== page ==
It’s Frightfest season once again and, although the U.K.’s beloved genre film festival is going to look a bit different this year — particularly considering an in-person and subsequent digital component will both be taking place, marking the weirdness of our current time — the lineup is reliably brilliant, with one film in particular sticking out above the rest. Irish folk horror Bring Out the Fear, from long-time Frightfest attendee and Wicked Horror’s resident Kenny to my Gale Weathers (he loves that reference, just forget about the horrible death part), Richard Waters, is one of the must-watch Discovery additions this year. And we’ve got an exclusive first look at the trailer, only for lucky WH readers.
The synopsis for the film is devilishly enticing:
Rosie and Dan embark on a romantic woodland adventure. But after a failed proposal, the lovers find the forest has not only become an unsolvable maze, it somehow seems to be haunting them too. Mimicking their emotional turmoil, stalking them with their bad choices, and terrorizing them with their previous mistakes. Rosie and Dan soon find themselves in a race to escape the murderous judgement of the woods before they take their sanity and maybe even their lives. This dark folk horror will leave you questioning what is real and what is malicious trickery until the very last frame.
Waters, who penned the screenplay as well as handling directing duties, listed Silent Hill, Blair Witch and Kill List as key touch-stones for his quintessentially Irish take on folk horror — one of the biggest issues plaguing the central couple is how they could possibly be so lost when our little island home is so damn small. Funnily enough, the Wicklow native also marked out George A. Romero’s Day of the Dead as an influence, particularly on the central duo, recalling:
I was so struck by just how awful all of the characters are, even the ones we’re supposed to root for, and it always stuck with me how even the supposed ‘good guys’ can behave badly under the right circumstances
Bring Out the Fear‘s Frightfest premiere is something of a homecoming for Waters, who’s attended every festival since 2013 and has always dreamed of showing one of his movies there (side note: In A Stranger’s House also would’ve been a perfect fit for the beloved Disco strand, just sayin’). Back in 2017, Waters and long-time producer and collaborator Alison Scarff took part in the festival’s innovative New Blood workshop, where filmmakers are invited to craft ideas alongside knowledgeable genre stalwarts including Barbara Crampton and Travis Stevens.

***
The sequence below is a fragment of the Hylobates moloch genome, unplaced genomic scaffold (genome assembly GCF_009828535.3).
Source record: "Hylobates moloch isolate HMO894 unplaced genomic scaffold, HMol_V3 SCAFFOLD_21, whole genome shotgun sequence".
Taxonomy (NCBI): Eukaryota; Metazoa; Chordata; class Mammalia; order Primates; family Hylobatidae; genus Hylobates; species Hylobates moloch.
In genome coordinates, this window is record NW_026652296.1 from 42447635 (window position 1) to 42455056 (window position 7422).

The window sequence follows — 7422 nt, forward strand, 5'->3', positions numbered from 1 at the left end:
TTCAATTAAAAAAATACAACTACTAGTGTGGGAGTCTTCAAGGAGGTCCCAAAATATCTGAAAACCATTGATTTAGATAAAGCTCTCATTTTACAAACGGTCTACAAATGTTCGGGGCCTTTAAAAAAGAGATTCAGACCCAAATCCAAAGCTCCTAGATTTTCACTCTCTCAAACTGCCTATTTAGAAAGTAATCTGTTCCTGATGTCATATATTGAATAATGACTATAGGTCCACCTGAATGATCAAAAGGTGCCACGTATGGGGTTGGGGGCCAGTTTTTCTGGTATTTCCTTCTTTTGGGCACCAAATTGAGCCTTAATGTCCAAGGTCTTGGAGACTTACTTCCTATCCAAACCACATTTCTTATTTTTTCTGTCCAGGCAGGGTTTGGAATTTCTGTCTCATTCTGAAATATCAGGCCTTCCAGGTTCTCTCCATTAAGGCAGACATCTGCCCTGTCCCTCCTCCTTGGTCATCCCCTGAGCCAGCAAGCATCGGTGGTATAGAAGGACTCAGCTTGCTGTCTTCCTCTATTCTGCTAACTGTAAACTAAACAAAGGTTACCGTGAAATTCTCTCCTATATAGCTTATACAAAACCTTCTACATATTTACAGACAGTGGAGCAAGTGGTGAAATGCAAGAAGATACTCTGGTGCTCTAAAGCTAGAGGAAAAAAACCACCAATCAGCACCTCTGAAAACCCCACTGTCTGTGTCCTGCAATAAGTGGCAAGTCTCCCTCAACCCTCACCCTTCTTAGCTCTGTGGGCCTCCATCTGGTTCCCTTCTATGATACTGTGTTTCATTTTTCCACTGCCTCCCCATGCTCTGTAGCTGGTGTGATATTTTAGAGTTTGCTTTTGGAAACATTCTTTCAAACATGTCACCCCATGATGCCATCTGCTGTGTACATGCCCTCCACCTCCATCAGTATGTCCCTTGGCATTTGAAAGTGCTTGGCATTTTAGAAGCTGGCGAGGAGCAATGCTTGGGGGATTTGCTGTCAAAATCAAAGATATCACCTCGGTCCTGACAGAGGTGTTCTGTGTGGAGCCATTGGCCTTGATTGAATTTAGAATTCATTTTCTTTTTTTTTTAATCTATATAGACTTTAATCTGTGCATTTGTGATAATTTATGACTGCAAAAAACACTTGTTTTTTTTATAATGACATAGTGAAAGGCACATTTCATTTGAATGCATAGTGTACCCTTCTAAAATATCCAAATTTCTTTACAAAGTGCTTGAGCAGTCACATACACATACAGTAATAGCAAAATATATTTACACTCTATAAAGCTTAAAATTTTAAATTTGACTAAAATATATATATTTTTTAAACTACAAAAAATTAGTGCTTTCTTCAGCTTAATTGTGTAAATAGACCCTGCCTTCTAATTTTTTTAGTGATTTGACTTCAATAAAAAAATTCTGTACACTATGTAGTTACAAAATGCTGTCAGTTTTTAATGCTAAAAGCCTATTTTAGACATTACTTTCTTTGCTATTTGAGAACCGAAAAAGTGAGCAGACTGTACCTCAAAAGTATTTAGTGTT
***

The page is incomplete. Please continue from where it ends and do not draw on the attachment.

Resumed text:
Taking part reinvigorated the ambitious duo’s passion for film-making, setting them on a direct course to what would become Bring Out the Fear. Proudly self-financed, and filmed in the stunning forestland of Ireland’s east coast, in October/November 2019 over the course of just 10 days, the film was truly a labor of love for all involved. In fact, the primary cast consisted of just two people while the crew numbered a mere seven. It was an uphill battle for sure, but everybody was in it for the long haul regardless of the increasingly tough conditions.
As Scarff admitted:
We were fighting against losing daylight the entire time, and being rained out of it constantly thanks to the reliably unreliable Irish weather. It was an insane schedule that was necessitated by the budget, but the cast and crew not only made it happen, they exceeded anything we could have expected and made what is arguably our best work to date happen. In fact, the only really hairy moment was Covid coming along and completely delaying us getting the full film finished
The global pandemic, which affected filmmakers big and small alike, prevented their crew from getting some additional shots but, in the end, it was a blessing in disguise. A social media call for creepy whispers elicited tons of brilliant responses, and, in the end, it was all for the better as premiering at Frightfest now feels like the biggest, and most deserved, reward for all the time, effort, and hard work everybody put in to making Bring Out the Fear happen.
I’ve been going to Frightfest since 2013 and loved every second of it, including covering the red carpet for Wicked Horror. It’s a place of utter joy, so it feels like a real homecoming for me, being able to premiere a film directly created by its influence. Honestly, there’s no better feeling at the end of such a long road. I cannot wait to see the regular, familiar pass-holders sitting there, watching this dark, psychological, Irish horror movie unfold onscreen. In fact, one of our New Blood mentors advised us to think of the midnight movie crowd, which is perfect because our flick kicks off at 11PM. It feels like fate
Irish horror has really come on in strides in recent years, thanks to the likes of Caveat, Vivarium, Extra Ordinary, and Sea Fever. Bring Out the Fear represents another fascinating strand in what is hopefully a burgeoning new home-bred scene. The teaser trailer is hugely atmospheric, simultaneously capturing the beauty of the wild Irish landscape alongside the inherent, well, fear that comes from feeling like you’re on the edge of the world and also completely lost in it. Bring Out the Fear is sure to bring the house down when it debuts.
Check out the trailer below. Ticket information for Bring Out the Fear‘s highly-anticipated Frightfest premiere can be found here. The film plays Discovery Screen 1 at 11PM GMT on Saturday, 28th August 2021.